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Bond of the Badge

Bond of the Badge

By Reggie Ellis
visalia – The bonds formed by fellow officers of the law are forged in fire, hardened by pressure and shaped by time. It is a bond that endures through transfers, injuries, other careers and retirements that can only be broken by death, which tragically is often the case.
Just over a year ago, the Tulare County Sheriff’s Department lost two more from its brotherhood of the badge. Pilot James Chavez and Deputy Scott Ballantyne were killed on Feb. 10, 2016 when the surveillance plane Sheriff One crashed near Lake Success. The crash happened too close to the annual Tulare County Peace Officer Memorial Ceremony, held on the first Wednesday in May, to add their names to the memorial at the corner of Woodland Street and Burrell Avenue in Visalia. So last week, Ballantyne and Chavez’s names were added to the monument. Ballantyne’s name was added to the list of 25 deputies, officers, marshals, constables and even a park ranger dating back to 1889. While not a sworn peace officer, Chavez was still part of what emcee Sheriff Mike Boudreaux called the “Sheriff’s Department family” and his name was added to two benches facing the monument.
“We see stories in the news about how communities have lost trust in law enforcement,” Boudreaux said. “And while they may make headlines, that’s not the heart of what our country believes.”
Boudreaux said men and women like Chavez and Ballantyne don their uniforms every day just to serve their community and protect them from those who would do them harm.
“I want to thank you all for being here,” Sheriff Boudreaux told the hundreds in attendance. “We have to remember so we never forget the importance of the names on this wall.”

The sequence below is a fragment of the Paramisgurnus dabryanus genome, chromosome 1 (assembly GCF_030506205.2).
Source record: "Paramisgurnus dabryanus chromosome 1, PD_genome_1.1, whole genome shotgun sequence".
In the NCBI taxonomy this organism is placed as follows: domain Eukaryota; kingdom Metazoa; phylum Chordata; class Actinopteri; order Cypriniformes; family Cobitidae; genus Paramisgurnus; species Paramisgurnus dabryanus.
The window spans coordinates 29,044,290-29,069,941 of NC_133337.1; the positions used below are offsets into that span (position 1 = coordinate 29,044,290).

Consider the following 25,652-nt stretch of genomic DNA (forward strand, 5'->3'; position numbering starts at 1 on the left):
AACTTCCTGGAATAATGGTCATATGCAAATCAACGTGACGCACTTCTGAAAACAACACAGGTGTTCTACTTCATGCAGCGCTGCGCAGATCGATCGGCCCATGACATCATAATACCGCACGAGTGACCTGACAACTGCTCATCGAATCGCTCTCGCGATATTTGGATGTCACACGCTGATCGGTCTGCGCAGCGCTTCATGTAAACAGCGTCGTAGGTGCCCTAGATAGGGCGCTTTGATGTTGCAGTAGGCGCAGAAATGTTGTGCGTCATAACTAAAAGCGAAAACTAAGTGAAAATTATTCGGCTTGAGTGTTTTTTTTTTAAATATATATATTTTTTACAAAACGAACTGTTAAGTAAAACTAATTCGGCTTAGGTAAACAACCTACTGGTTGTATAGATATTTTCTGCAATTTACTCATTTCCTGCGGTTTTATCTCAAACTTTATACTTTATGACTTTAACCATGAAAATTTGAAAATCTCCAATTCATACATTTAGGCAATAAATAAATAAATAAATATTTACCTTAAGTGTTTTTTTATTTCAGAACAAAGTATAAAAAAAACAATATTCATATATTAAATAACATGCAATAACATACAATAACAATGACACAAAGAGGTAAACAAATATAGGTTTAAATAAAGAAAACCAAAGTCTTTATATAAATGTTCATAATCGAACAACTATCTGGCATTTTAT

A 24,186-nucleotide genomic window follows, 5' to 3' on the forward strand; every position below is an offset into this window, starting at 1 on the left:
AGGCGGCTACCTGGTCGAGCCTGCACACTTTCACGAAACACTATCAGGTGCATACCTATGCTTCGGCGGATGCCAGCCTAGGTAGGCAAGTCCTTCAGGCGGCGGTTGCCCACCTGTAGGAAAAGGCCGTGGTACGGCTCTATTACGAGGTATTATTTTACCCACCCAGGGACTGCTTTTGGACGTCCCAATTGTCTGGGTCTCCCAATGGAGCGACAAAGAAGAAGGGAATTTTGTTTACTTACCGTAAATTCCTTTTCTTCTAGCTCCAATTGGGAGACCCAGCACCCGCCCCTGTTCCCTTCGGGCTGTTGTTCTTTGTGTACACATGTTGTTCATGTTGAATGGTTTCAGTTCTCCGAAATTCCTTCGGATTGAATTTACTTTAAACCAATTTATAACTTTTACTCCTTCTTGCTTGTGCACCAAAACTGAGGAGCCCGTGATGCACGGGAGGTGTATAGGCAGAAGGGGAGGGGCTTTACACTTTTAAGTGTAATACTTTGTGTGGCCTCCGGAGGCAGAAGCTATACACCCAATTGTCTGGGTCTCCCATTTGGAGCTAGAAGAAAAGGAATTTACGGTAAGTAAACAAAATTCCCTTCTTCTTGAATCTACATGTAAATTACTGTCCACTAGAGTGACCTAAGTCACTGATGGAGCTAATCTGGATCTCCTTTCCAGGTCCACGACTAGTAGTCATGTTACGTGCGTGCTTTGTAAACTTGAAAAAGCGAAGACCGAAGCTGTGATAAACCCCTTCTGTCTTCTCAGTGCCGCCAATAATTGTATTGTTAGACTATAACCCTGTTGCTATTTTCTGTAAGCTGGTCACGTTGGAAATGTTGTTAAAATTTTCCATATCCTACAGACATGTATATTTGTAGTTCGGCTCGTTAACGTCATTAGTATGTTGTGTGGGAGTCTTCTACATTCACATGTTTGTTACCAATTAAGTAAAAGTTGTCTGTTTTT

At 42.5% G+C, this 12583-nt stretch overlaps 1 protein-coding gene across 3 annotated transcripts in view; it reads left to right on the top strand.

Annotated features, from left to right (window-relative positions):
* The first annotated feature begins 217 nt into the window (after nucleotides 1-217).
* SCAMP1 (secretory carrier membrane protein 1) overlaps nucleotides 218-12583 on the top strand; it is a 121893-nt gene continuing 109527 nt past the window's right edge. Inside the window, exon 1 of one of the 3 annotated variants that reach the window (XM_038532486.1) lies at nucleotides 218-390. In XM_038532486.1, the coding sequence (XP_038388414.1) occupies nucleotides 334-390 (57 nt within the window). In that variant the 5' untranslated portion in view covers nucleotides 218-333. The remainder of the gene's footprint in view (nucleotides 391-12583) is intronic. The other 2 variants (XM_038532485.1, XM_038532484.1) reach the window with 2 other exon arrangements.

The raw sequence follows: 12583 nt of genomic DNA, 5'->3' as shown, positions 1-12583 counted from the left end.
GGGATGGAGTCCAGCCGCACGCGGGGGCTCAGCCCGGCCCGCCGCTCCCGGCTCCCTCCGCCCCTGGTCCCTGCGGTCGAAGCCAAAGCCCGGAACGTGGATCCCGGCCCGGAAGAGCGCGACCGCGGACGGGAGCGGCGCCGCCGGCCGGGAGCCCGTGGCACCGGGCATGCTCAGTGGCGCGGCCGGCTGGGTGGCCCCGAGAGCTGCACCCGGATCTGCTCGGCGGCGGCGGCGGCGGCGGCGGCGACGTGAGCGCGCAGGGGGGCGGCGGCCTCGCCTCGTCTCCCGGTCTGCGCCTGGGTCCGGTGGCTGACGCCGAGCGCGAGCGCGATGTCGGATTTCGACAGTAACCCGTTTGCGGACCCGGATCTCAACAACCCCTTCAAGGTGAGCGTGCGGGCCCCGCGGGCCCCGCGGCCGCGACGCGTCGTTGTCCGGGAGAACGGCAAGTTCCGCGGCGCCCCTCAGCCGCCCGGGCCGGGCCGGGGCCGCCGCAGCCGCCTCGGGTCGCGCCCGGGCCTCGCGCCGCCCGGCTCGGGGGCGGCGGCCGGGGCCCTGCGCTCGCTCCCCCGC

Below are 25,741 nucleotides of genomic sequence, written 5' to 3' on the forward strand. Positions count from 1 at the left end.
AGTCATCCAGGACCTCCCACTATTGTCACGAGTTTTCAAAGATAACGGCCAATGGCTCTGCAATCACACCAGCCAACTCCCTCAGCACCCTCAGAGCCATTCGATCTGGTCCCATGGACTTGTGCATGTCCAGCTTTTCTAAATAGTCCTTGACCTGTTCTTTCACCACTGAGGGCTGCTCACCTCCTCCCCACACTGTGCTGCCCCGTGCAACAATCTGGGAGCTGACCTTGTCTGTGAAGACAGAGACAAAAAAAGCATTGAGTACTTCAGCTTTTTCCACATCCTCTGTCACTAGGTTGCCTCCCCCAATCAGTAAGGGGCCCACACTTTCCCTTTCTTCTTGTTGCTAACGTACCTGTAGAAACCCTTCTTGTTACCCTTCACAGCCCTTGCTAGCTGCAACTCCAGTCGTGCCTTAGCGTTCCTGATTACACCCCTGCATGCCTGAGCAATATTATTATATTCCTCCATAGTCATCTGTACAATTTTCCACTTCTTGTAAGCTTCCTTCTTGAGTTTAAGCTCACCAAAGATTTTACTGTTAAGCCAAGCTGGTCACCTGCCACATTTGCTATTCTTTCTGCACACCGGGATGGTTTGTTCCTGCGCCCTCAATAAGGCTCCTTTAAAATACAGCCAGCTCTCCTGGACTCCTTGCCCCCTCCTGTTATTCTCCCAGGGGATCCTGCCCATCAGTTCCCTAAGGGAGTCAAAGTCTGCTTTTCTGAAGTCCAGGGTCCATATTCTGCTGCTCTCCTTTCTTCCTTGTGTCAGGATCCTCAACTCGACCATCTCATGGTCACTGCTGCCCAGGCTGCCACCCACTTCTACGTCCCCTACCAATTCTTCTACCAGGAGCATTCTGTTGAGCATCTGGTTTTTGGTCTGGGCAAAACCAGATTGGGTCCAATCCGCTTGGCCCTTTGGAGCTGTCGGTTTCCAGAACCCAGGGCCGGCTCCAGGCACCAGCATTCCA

Keynote speaker Ashley Ritchie said she can relate to the close working relationship that law enforcement experience. The former KMPH news anchor and Visalia native said similar to Chavez and Ballantyne, detectives working a case, or partners on a beat, reporters and cameramen share a bond as they often spend more time together than with their own families.
“Chavez and Ballentyne were two people brought together by their passion of flying,” Ritchie said. “One family had to create a life without a father and a husband. Another mother has to live on without a son.”
In 2016, Ritchie announced she would not return to the anchor desk after having her third son but has since come back to fill-in when needed as well as work on special projects. But the 12-year news veteran continues to deal with the long hours of another partnership, her marriage to a firefighter. She said when her husband leaves for work each day, she turns her back and says the same five words to him as he walks out the door.
“If I watch him leave it might be the last time I see him. But if I don’t see him, that it can’t be the last time and he’s more likely to come home. As ridiculous as this sounds, it is a ritual like many other families have.”

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